Stories by Chris Roush Chris Roush

Hal Ritter

Ritter, former AP and USA Today business editor, is retiring


Hal Ritter, who was business editor of the Associated Press from 2008 to 2013 and previously business editor of the Times-Union in Rochester, N.Y., and managing editor/Money of USA Today, is retiring next month.

Current AP business editor Kevin Shinkle sent out the following to the staff on Thursday:

I wanted to pass on the news that Hal is retiring after a long and distinguished career in journalism that most certainly includes his tenure as business editor here at the AP. His last day is Sunday, April 6.

Before becoming weekend editor, Hal taught us all to shoot higher every day — whether it was developing great ideas, editing better, digging deeper in our reporting or writing more conversationally. Details matter. Numbers are critical. Think, analyze and explain.

Sure, he had his faults. He had great shoes — if only he had worn them more often at his desk. And his proclivity to edit emails for grammar? Irritating to be sure. Who? Whom? Whatever.

But Hal came to work every day ready to do great journalism. I know I will miss his mentoring and his friendship. He was a tireless advocate for this department and the importance of business and economic news in general. Under his direction, our department got on a roll that hopefully continues long into the future.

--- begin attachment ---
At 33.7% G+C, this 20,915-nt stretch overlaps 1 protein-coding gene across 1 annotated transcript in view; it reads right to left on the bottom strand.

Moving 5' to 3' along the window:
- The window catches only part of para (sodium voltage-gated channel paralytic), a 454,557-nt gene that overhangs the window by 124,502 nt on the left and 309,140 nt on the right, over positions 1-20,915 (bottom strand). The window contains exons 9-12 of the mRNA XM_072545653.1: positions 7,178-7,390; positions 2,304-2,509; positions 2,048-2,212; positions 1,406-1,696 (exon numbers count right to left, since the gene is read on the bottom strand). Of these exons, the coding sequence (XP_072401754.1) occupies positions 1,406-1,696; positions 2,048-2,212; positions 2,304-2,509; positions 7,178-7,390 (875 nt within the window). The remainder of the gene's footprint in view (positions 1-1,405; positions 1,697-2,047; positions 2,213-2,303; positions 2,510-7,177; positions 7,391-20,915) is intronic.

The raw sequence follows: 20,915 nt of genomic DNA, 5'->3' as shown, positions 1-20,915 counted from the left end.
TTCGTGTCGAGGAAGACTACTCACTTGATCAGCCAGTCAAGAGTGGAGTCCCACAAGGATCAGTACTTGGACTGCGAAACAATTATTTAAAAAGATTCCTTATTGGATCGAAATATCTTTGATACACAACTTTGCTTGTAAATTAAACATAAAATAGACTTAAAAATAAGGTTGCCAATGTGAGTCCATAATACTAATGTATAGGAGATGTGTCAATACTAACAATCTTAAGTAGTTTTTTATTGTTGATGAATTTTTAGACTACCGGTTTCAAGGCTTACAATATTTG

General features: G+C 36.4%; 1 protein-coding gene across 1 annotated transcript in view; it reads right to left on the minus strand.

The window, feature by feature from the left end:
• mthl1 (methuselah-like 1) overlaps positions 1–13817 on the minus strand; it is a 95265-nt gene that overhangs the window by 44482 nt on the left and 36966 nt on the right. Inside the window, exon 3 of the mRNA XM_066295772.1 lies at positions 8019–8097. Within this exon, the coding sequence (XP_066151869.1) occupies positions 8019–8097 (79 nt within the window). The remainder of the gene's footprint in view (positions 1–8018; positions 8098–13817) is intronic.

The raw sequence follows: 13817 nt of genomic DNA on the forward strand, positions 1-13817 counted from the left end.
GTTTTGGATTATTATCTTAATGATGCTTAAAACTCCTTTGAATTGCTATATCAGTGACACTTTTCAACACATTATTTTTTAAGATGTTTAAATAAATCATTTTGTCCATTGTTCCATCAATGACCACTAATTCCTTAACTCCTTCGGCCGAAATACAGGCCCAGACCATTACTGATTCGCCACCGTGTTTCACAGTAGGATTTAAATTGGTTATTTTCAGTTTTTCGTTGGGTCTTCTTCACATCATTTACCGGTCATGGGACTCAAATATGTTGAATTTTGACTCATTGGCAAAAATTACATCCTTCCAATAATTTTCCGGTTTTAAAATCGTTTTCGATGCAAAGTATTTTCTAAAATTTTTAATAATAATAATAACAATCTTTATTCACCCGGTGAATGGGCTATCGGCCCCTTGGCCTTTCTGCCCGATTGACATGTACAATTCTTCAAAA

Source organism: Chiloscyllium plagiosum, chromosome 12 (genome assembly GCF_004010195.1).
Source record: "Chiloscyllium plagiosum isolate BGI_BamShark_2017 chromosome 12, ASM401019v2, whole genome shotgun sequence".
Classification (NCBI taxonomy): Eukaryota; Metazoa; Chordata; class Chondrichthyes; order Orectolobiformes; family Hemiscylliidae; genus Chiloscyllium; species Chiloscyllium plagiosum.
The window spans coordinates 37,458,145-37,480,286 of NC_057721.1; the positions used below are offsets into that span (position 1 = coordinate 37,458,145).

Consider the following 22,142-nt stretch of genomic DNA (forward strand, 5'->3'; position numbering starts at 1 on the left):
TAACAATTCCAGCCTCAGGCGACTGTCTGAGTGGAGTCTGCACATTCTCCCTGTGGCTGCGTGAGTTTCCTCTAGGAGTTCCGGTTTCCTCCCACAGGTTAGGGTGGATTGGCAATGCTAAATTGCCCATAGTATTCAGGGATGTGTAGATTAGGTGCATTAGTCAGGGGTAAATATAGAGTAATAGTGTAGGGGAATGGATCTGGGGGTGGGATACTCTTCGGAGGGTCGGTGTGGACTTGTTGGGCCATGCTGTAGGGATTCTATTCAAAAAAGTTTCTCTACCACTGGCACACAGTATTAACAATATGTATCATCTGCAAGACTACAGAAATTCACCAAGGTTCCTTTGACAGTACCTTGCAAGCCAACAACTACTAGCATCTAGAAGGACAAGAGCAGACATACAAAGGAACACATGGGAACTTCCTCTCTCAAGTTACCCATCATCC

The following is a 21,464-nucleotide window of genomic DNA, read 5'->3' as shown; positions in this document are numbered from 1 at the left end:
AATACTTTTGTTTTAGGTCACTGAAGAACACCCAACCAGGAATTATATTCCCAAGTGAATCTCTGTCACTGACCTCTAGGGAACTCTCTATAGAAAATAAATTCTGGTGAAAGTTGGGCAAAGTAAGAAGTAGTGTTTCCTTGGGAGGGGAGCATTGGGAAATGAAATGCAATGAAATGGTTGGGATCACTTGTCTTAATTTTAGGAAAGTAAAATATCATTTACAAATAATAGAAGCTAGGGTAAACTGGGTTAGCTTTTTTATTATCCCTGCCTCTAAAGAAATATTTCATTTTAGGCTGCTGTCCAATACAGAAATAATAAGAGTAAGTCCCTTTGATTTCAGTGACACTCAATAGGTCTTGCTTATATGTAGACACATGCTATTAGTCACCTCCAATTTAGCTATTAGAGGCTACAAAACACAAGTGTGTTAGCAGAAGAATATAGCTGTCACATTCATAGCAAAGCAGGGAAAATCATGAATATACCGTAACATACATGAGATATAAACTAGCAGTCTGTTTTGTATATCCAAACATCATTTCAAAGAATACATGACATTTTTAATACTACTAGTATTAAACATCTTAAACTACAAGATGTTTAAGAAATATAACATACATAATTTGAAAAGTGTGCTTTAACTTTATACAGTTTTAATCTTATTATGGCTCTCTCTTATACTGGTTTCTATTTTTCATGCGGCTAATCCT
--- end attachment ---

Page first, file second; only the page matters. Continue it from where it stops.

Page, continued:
Please join me in wishing him well as he embarks on his next chapter.

Hopefully, this note was written for readers.

Ritter has a degree in journalism from the University of Kansas and an MBA from Stanford Business School. In 2000, Ritter was named one of the 100 greatest business journalists of the 20th century by TJFR and MasterCard. In February, he was named AP weekend editor.

Wall Street Journal

WSJ accused of violating video privacy law


Dow Jones & Co. has been hit with a potential class-action lawsuit accusing it of violating federal video privacy laws with the Wall Street Journal‘s Roku app.

Wendy Davis of writes, “Georgia resident Terry Locklear alleges in her complaint that the news company’s app automatically transmits information about the Wall Street Journal Live clips that users view — along with the serial number of their Roku devices — to the analytics and video ad company mDialog. Locklear argues that this activity violates the Video Privacy Protection Act, which prohibits video providers from revealing consumers’ personally identifiable information without their written consent.

“‘Unbeknownst to its users … each time they view video clips or news reports, the WSJ Channel sends a record of such activities to an unrelated third-party data analytics and video advertising company called mDialog,’ she alleges in her lawsuit, filed last week in U.S. District Court for the Northern District of Georgia. ‘The complete record is sent each time that a user views a video clip or news report, along with the serial number associated with the user’s Roku device.’